I think, probably, what you feel is gratitude. When they come to mind, you just feel grateful. You feel overwhelmed, and thankful, and grateful. And really, when they come to mind, a smile comes to your face. Because you're just like, "They're just so great. They've been so gracious to me." Let me ask you something. When you think of God, is that what comes to your mind? When you think about God, does that same thing happen where you are overwhelmed with a sense of gratitude? Because what you think of when you think of God is how gracious he is.
Well, I don't know if that's what you think of or not, but I hope that if not, that by the end of our time together, that that will be something among the many attributes of God that we can think of, to really think about God the way that God wants us to think about him. I'm hoping that this will be a part of that. For so many people, graciousness, or the graciousness of God has never been a part of the way that they conceptualize of God. When they think of God, they think of a million things, but what they don't think about is God being extraordinarily gracious.
You and I both know that gracious people are people that we are attracted to, that we want to be around them. They're not the people that when we see them coming, we want to duck out, right? When we see gracious people coming, we are drawn to them. Why don't we think about God in that way? Because God is, by his very nature, gracious. Now, what I'm going to do is I'm going to look in maybe what you would consider an odd place to find that demonstrated to us. It's not an odd place, and we'll see that soon.
But you may think, initially, that it is, because where I'm going to go is I'm going to go to the cross itself, where Jesus is actually crucified, to talk about God being gracious. And, in fact, I'm going to look at where Jesus was actually having a conversation with two men, and they were both crucified with Jesus. And you might think to yourself, this is a bit of an odd place to go to talk about the graciousness of God, but I'm hoping you won't think so when we arrive there.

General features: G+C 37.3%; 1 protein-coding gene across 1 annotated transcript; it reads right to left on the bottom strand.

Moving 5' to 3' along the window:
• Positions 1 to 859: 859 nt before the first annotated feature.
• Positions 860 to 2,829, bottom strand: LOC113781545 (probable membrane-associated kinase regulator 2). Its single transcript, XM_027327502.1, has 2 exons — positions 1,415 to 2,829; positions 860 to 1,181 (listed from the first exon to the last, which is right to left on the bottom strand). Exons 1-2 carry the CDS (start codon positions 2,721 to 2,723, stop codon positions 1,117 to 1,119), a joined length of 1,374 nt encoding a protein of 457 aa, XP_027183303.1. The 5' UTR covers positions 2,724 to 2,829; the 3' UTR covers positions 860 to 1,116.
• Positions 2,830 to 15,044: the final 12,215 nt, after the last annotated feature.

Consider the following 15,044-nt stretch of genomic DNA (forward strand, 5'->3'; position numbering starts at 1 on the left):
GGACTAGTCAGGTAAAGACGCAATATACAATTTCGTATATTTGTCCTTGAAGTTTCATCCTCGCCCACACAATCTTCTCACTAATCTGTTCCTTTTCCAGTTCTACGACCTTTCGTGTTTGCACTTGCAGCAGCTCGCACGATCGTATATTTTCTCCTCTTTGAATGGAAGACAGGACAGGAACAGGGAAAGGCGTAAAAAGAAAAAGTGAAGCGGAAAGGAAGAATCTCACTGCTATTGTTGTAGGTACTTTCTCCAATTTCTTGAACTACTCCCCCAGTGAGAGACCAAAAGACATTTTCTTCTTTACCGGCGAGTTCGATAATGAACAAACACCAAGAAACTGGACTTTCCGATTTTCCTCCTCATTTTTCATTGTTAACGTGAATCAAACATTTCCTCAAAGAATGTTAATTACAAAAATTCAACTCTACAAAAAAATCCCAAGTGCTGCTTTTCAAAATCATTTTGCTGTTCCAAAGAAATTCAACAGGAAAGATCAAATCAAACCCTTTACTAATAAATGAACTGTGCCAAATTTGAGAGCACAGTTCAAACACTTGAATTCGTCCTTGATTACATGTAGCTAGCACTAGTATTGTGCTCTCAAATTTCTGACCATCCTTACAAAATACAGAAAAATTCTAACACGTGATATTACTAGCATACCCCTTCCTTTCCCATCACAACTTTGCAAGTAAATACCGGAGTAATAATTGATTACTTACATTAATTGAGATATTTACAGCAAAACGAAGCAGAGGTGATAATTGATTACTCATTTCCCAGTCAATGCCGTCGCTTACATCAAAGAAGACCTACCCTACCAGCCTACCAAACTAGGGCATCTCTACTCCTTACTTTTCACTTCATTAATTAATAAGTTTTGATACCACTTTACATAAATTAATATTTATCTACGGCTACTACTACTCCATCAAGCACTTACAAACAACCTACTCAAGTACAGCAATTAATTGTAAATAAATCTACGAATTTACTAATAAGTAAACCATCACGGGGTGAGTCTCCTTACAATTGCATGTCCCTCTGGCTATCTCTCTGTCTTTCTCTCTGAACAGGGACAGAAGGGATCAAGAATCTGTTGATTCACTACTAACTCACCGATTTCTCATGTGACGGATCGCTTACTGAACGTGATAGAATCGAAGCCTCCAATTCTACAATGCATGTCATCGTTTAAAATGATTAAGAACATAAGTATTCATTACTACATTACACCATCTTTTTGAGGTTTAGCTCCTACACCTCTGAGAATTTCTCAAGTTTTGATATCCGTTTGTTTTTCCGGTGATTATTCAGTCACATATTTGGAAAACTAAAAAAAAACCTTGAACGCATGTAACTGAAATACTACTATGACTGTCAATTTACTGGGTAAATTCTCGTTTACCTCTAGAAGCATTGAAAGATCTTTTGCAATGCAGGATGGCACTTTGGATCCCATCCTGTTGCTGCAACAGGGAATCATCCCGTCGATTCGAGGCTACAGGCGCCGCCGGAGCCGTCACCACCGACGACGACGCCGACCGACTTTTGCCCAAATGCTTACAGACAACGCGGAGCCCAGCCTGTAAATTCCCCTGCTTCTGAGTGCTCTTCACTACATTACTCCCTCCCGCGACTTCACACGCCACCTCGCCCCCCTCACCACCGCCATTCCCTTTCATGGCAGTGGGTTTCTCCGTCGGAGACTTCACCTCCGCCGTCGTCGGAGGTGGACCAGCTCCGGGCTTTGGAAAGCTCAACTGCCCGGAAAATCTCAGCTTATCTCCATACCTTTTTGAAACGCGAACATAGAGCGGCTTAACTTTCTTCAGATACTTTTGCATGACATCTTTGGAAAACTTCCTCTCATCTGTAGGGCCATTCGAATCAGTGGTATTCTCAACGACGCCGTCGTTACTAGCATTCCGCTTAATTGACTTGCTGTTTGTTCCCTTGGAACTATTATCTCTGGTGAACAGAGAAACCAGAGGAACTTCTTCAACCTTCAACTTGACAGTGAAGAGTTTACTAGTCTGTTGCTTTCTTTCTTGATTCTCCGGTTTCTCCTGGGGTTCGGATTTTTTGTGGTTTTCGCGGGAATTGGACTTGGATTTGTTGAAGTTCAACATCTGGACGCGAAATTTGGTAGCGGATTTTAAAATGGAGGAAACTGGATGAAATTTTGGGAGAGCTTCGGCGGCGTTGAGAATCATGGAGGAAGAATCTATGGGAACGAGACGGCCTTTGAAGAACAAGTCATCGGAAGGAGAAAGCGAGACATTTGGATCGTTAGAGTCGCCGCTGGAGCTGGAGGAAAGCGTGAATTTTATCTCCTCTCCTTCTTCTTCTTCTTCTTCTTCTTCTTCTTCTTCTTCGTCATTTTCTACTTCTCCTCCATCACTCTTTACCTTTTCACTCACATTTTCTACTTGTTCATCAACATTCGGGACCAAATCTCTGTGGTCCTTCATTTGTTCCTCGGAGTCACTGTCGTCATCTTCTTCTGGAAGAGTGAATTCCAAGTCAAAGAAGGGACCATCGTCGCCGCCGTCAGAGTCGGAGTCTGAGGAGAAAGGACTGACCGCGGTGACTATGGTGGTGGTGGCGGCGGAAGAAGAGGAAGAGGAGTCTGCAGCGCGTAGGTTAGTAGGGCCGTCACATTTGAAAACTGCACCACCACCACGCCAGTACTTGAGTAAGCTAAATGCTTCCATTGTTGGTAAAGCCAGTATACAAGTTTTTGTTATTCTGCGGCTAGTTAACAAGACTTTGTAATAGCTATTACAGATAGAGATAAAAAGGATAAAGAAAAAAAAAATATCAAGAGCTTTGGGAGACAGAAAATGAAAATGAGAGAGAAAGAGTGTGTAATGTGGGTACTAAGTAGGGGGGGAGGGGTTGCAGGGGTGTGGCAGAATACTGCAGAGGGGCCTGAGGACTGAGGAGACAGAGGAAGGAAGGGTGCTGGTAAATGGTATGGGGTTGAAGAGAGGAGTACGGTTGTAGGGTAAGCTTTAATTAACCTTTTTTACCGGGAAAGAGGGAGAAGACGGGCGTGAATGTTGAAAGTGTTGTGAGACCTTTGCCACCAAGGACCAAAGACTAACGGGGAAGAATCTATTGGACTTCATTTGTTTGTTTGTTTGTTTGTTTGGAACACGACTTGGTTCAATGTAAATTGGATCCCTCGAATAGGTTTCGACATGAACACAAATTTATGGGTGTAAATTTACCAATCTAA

Because what I want to actually look at is a one-line prayer from one of these men that's crucified with Jesus. It's just a one-line prayer. And what it does is it introduces to us the nature of a gracious God. So, let's take a look into Luke chapter 23. Luke's gospel. So, if you're looking in the new Testament, it's Matthew, Mark, and then Luke. And you can open your Bible to Luke 23, or you can pull your device up to Luke 23, whatever you would like.
This is where we're going to be spending our time this day, in Luke chapter 23, beginning in verse number 32. It says, "Two other men, both criminals, were also led out with Jesus to be executed. When they came to the place called the Skull, they crucified him there, along with the criminals; one on his right, the other on his left. One of the criminals who hung there hurled insults at him, 'Aren't you the Messiah? Save yourself and us.' But the other criminal rebuked him. "Don't you fear God," he said, "since you are under the same sentence? We are punished justly, for we are getting what our deeds deserve. But this man has done nothing wrong.' Then he said, 'Jesus, remember me when you come into your kingdom.'''"
What we find here is that Jesus is crucified with thieves, right? That this is something, by the way, that shouldn't be a surprise to us, because Jesus actually said that this was going to happen. That he was going to be crucified among the transgressors or thieves. In fact, in one chapter behind this one, in Luke chapter 22, listen to what Jesus said. He said, "It is written, 'And he was numbered with the transgressors.' And I tell you that this must be fulfilled in me. Yes, what is written about me is reaching its fulfillment.'"
You see, what Jesus was doing there is he was actually prophesying about what was going to happen. And he was prophesying what Isaiah chapter 53 actually said about the Messiah. That the Messiah was going to be numbered among the transgressors. And so, here we see Jesus fulfilling the content of scripture relative to the Messiah, where he is being crucified between two thieves. Now, one of these thieves is insulting Jesus. He's yelling at Jesus, right?
Now, you might think that it was just one, but Mark's gospel actually tells us, if we were reading in a parallel gospel, that initially, both of them were hurling insults at Jesus. So, the one on his right and the one on his left were both hurling insults at Jesus. But one of them kept on doing it, and one of them had a change of heart, and had a change of mind.
Now, this one that had a change of heart or change of mind, he may or may not have known a whole lot about Jesus, and probably didn't know maybe a whole lot because of the circles that he ran in, and what he did. But he did come to a conclusion about some things that he believed. Right there on a cross, he made some deductions about what it was he believed, and he stated it in this one sentence prayer when he states these things to Jesus. In fact, I'm going to just click through a couple of these real quickly, about what we could see his belief in Jesus looked like, so that we can see how that came to be.
First of all, he believed that Jesus could save. And the reason that I know that is because in Luke chapter 23 verse number 42, in this one-word prayer, notice what he says, "Then he said, 'Jesus...'" Now, when he used the term Jesus, by the way, he may or may not have known, prior to this, what his name was. He may or may not have been familiar with who he was, but in saying the name Jesus, he's actually saying Jehovah saves.